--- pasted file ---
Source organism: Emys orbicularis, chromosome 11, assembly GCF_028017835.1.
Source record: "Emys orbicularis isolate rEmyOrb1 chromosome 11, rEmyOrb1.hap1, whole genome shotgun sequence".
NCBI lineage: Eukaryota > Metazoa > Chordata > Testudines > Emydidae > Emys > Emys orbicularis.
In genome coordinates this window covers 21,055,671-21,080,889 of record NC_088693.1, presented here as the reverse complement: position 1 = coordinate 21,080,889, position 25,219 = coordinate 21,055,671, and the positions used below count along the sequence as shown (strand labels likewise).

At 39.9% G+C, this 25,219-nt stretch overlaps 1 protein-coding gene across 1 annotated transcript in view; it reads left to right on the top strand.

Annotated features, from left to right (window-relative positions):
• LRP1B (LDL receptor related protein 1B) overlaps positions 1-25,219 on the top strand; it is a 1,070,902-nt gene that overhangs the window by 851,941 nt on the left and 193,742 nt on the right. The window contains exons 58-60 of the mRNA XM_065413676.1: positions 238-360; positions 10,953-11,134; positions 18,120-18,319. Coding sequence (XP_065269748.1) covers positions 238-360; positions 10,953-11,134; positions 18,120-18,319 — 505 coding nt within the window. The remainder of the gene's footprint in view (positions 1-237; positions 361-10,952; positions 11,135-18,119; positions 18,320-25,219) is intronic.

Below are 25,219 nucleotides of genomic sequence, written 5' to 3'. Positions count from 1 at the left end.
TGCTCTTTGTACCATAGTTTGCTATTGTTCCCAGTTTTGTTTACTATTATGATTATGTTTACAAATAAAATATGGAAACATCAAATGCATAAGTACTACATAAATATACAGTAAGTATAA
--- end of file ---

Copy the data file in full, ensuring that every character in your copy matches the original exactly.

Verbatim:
Source organism: Emys orbicularis, chromosome 11, assembly GCF_028017835.1.
Source record: "Emys orbicularis isolate rEmyOrb1 chromosome 11, rEmyOrb1.hap1, whole genome shotgun sequence".
NCBI lineage: Eukaryota > Metazoa > Chordata > Testudines > Emydidae > Emys > Emys orbicularis.
In genome coordinates this window covers 21,055,671-21,080,889 of record NC_088693.1, presented here as the reverse complement: position 1 = coordinate 21,080,889, position 25,219 = coordinate 21,055,671, and the positions used below count along the sequence as shown (strand labels likewise).

At 39.9% G+C, this 25,219-nt stretch overlaps 1 protein-coding gene across 1 annotated transcript in view; it reads left to right on the top strand.

Annotated features, from left to right (window-relative positions):
• LRP1B (LDL receptor related protein 1B) overlaps positions 1-25,219 on the top strand; it is a 1,070,902-nt gene that overhangs the window by 851,941 nt on the left and 193,742 nt on the right. The window contains exons 58-60 of the mRNA XM_065413676.1: positions 238-360; positions 10,953-11,134; positions 18,120-18,319. Coding sequence (XP_065269748.1) covers positions 238-360; positions 10,953-11,134; positions 18,120-18,319 — 505 coding nt within the window. The remainder of the gene's footprint in view (positions 1-237; positions 361-10,952; positions 11,135-18,119; positions 18,320-25,219) is intronic.

Below are 25,219 nucleotides of genomic sequence, written 5' to 3'. Positions count from 1 at the left end.
TGCTCTTTGTACCATAGTTTGCTATTGTTCCCAGTTTTGTTTACTATTATGATTATGTTTACAAATAAAATATGGAAACATCAAATGCATAAGTACTACATAAATATACAGTAAGTATAA